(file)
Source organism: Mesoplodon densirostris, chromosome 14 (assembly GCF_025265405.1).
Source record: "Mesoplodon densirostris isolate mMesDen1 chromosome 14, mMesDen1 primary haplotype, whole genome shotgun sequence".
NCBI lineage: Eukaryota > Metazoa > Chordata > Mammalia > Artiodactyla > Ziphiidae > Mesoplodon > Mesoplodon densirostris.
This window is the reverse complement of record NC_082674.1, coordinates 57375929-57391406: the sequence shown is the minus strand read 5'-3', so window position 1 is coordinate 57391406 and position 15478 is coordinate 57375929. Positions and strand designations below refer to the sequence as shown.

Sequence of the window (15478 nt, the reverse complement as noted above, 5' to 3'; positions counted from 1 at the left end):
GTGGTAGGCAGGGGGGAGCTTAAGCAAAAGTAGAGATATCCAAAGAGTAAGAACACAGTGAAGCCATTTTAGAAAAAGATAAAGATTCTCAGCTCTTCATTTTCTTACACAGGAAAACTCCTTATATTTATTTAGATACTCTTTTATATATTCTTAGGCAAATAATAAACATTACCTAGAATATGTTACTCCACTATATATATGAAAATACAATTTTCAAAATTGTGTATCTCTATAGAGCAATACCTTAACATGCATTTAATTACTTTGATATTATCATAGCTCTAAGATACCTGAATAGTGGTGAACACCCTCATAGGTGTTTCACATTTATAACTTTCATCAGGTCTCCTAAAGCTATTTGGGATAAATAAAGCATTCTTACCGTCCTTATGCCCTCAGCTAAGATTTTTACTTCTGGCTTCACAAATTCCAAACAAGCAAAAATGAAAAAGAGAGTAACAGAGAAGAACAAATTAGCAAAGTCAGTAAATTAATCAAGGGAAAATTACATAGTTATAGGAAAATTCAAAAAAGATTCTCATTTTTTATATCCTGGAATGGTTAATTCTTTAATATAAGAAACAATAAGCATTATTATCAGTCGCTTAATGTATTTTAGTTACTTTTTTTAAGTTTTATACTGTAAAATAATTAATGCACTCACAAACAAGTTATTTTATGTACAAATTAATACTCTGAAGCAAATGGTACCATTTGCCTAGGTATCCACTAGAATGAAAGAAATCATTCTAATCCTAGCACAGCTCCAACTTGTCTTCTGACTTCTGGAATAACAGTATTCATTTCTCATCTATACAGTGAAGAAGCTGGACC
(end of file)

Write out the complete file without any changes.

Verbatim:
Source organism: Mesoplodon densirostris, chromosome 14 (assembly GCF_025265405.1).
Source record: "Mesoplodon densirostris isolate mMesDen1 chromosome 14, mMesDen1 primary haplotype, whole genome shotgun sequence".
NCBI lineage: Eukaryota > Metazoa > Chordata > Mammalia > Artiodactyla > Ziphiidae > Mesoplodon > Mesoplodon densirostris.
This window is the reverse complement of record NC_082674.1, coordinates 57375929-57391406: the sequence shown is the minus strand read 5'-3', so window position 1 is coordinate 57391406 and position 15478 is coordinate 57375929. Positions and strand designations below refer to the sequence as shown.

Sequence of the window (15478 nt, the reverse complement as noted above, 5' to 3'; positions counted from 1 at the left end):
GTGGTAGGCAGGGGGGAGCTTAAGCAAAAGTAGAGATATCCAAAGAGTAAGAACACAGTGAAGCCATTTTAGAAAAAGATAAAGATTCTCAGCTCTTCATTTTCTTACACAGGAAAACTCCTTATATTTATTTAGATACTCTTTTATATATTCTTAGGCAAATAATAAACATTACCTAGAATATGTTACTCCACTATATATATGAAAATACAATTTTCAAAATTGTGTATCTCTATAGAGCAATACCTTAACATGCATTTAATTACTTTGATATTATCATAGCTCTAAGATACCTGAATAGTGGTGAACACCCTCATAGGTGTTTCACATTTATAACTTTCATCAGGTCTCCTAAAGCTATTTGGGATAAATAAAGCATTCTTACCGTCCTTATGCCCTCAGCTAAGATTTTTACTTCTGGCTTCACAAATTCCAAACAAGCAAAAATGAAAAAGAGAGTAACAGAGAAGAACAAATTAGCAAAGTCAGTAAATTAATCAAGGGAAAATTACATAGTTATAGGAAAATTCAAAAAAGATTCTCATTTTTTATATCCTGGAATGGTTAATTCTTTAATATAAGAAACAATAAGCATTATTATCAGTCGCTTAATGTATTTTAGTTACTTTTTTTAAGTTTTATACTGTAAAATAATTAATGCACTCACAAACAAGTTATTTTATGTACAAATTAATACTCTGAAGCAAATGGTACCATTTGCCTAGGTATCCACTAGAATGAAAGAAATCATTCTAATCCTAGCACAGCTCCAACTTGTCTTCTGACTTCTGGAATAACAGTATTCATTTCTCATCTATACAGTGAAGAAGCTGGACC